This process of psychological adjustment is indeed a process of change. In January 2020, together with relief brigades led mainly by Dr. Melissa Bezares (director of the Albizu Clinic in Mayagüez, Puerto Rico), and other faculty members and students, we demonstrated through the integration of HT, to those impacted by the earthquakes in the southern area of Puerto Rico, how this event can be an opportunity for change and the maintenance of a sense of wellbeing. Many people in times of crisis were not able to identify their primary needs and begin to work towards change. One of the participants mentioned during one of the activities: “we have to allow ourselves to water our lives with healthy water”, thus contemplating the real need for change, such as getting out of stagnation and moving into action. The integration of HT taught that just as in plants, there are moments when human beings have to cut and separate from variables that affect our health; in a plant it helps to get out of a small pot that prevents progress, and in human beings to get out of a condition that controls our wellbeing and prevents behavioral and psychological decentering.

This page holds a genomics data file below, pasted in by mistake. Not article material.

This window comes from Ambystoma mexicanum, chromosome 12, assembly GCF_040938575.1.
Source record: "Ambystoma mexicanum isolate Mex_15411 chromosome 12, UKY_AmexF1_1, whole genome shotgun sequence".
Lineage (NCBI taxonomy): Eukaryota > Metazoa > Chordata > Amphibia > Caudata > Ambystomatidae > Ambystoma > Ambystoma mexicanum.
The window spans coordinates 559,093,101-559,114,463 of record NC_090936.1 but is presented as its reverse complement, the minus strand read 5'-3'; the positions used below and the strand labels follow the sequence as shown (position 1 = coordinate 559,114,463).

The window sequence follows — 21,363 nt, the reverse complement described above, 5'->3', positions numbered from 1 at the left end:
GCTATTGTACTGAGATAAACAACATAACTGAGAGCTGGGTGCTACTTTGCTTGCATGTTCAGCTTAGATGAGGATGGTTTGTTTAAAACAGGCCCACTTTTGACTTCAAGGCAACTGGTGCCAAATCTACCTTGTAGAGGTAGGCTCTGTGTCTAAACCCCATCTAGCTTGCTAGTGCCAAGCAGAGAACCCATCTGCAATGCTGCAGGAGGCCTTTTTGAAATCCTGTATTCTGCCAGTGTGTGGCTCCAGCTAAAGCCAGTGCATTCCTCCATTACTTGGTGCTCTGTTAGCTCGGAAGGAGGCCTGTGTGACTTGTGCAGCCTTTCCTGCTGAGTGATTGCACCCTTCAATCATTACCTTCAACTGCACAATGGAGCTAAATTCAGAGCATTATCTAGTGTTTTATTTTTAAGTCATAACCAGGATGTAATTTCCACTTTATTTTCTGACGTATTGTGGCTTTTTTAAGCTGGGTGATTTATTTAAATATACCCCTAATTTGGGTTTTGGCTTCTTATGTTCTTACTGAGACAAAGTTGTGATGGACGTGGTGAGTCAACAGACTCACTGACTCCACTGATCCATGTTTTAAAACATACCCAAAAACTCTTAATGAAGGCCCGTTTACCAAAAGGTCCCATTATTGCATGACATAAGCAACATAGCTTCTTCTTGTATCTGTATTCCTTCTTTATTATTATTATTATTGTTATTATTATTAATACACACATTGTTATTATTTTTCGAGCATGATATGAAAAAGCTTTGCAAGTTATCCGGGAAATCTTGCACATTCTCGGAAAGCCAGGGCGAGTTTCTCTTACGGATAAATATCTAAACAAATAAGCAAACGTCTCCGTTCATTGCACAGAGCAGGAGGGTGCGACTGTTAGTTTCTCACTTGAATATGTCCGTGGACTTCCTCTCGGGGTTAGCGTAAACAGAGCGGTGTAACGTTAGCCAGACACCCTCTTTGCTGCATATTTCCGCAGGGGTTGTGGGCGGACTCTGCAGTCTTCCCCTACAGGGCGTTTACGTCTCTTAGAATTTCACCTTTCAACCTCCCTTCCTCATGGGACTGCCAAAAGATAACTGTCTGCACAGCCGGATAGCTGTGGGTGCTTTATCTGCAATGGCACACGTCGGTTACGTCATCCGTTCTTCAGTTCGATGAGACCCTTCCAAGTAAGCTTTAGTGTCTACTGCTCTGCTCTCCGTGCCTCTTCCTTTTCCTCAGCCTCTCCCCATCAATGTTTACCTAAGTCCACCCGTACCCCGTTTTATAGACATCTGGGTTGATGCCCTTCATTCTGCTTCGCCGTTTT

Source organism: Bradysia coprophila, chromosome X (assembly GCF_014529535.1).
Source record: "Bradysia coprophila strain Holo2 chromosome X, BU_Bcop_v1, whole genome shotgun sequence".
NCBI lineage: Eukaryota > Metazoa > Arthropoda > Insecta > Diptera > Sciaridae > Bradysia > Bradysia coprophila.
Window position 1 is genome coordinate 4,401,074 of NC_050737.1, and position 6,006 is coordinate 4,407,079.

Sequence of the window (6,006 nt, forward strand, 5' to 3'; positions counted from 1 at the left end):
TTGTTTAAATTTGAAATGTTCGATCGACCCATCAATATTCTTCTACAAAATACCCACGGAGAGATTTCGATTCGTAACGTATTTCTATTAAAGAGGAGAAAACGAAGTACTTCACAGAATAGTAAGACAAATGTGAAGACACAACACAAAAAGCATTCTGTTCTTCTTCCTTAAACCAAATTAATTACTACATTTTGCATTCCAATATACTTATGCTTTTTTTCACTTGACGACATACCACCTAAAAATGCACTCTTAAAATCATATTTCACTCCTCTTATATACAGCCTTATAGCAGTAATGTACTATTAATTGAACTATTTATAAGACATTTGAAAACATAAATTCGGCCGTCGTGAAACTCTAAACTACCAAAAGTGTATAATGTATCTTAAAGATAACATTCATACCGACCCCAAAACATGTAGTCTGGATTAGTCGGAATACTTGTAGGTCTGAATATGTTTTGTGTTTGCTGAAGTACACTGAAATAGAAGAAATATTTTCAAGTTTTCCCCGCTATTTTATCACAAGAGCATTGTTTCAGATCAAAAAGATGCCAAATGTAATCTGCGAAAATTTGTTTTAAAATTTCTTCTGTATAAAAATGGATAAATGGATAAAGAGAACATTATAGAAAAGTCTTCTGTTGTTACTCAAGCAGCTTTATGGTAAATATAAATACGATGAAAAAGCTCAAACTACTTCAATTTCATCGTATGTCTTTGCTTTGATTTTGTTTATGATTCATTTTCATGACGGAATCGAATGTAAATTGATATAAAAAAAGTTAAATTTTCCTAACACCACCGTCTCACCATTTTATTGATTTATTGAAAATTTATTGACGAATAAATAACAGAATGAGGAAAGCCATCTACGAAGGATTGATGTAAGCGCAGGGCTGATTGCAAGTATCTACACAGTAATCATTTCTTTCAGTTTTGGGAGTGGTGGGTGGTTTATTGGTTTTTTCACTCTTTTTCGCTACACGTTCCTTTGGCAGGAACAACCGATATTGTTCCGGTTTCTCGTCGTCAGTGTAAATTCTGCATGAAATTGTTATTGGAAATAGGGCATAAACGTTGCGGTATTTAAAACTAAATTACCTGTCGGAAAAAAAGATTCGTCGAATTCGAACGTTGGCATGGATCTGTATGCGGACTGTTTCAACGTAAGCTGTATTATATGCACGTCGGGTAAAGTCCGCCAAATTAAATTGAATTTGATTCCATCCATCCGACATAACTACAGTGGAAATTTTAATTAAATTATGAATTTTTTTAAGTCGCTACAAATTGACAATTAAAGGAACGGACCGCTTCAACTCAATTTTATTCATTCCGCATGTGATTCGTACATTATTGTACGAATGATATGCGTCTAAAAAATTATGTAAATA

Unlike Hurricane Maria and the earthquakes which took place early 2020, the COVID-19 pandemic involved social distancing, and it was the community itself that lifted much of the country; something we were also part of. Scientific literature mentions that social distancing generates a non-normative stress that can increase the probability of experiencing a mental health problem for the first time, or the recurrence of a pre-existing mental disorder (Caballero & Campos, 2020). Faced with this new reality, the psychological services provided by students in clinical training adopt the modality recognized as “tele-psychology”. Psychological services within this modality during the pandemic are mainly aimed at mitigating the psychological impact of COVID-19, the stress that can be caused by the process of adjustment to social distancing and providing continuity to the psychological services offered in this community clinic. One of the tasks I mainly executed was the creation of healthy routines. In these, participants were assisted in creating a garden work plan, the creation and maintenance of small family vegetable gardens and the inclusion of backyard walks contemplating nature in full awareness. Exposure to nature for 20-30 minutes has been found to reduce salivary cortisol levels by 21.3% (Hunter et al.,2019). To this end, HT integration was shown to be a useful tool, as it can promote the hope of contact with another living being despite estrangement.